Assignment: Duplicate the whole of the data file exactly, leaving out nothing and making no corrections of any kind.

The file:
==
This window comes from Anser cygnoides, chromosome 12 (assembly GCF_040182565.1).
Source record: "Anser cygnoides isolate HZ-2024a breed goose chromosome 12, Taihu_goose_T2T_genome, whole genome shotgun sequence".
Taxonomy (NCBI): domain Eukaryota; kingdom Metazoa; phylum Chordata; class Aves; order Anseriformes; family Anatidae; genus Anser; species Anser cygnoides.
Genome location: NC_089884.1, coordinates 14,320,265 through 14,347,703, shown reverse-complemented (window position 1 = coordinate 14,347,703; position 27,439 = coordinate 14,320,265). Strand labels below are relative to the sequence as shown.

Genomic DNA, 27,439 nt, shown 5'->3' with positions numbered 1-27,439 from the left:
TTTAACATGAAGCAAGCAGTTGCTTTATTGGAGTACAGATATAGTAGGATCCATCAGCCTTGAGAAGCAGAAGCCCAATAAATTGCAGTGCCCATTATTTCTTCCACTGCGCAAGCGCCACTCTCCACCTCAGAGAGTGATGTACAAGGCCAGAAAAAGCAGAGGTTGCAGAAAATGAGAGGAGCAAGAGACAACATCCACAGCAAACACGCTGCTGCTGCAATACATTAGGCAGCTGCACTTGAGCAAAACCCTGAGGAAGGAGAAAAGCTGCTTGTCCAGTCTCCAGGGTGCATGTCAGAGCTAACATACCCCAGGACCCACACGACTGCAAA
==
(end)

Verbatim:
This window comes from Anser cygnoides, chromosome 12 (assembly GCF_040182565.1).
Source record: "Anser cygnoides isolate HZ-2024a breed goose chromosome 12, Taihu_goose_T2T_genome, whole genome shotgun sequence".
Taxonomy (NCBI): domain Eukaryota; kingdom Metazoa; phylum Chordata; class Aves; order Anseriformes; family Anatidae; genus Anser; species Anser cygnoides.
Genome location: NC_089884.1, coordinates 14,320,265 through 14,347,703, shown reverse-complemented (window position 1 = coordinate 14,347,703; position 27,439 = coordinate 14,320,265). Strand labels below are relative to the sequence as shown.

Genomic DNA, 27,439 nt, shown 5'->3' with positions numbered 1-27,439 from the left:
TTTAACATGAAGCAAGCAGTTGCTTTATTGGAGTACAGATATAGTAGGATCCATCAGCCTTGAGAAGCAGAAGCCCAATAAATTGCAGTGCCCATTATTTCTTCCACTGCGCAAGCGCCACTCTCCACCTCAGAGAGTGATGTACAAGGCCAGAAAAAGCAGAGGTTGCAGAAAATGAGAGGAGCAAGAGACAACATCCACAGCAAACACGCTGCTGCTGCAATACATTAGGCAGCTGCACTTGAGCAAAACCCTGAGGAAGGAGAAAAGCTGCTTGTCCAGTCTCCAGGGTGCATGTCAGAGCTAACATACCCCAGGACCCACACGACTGCAAA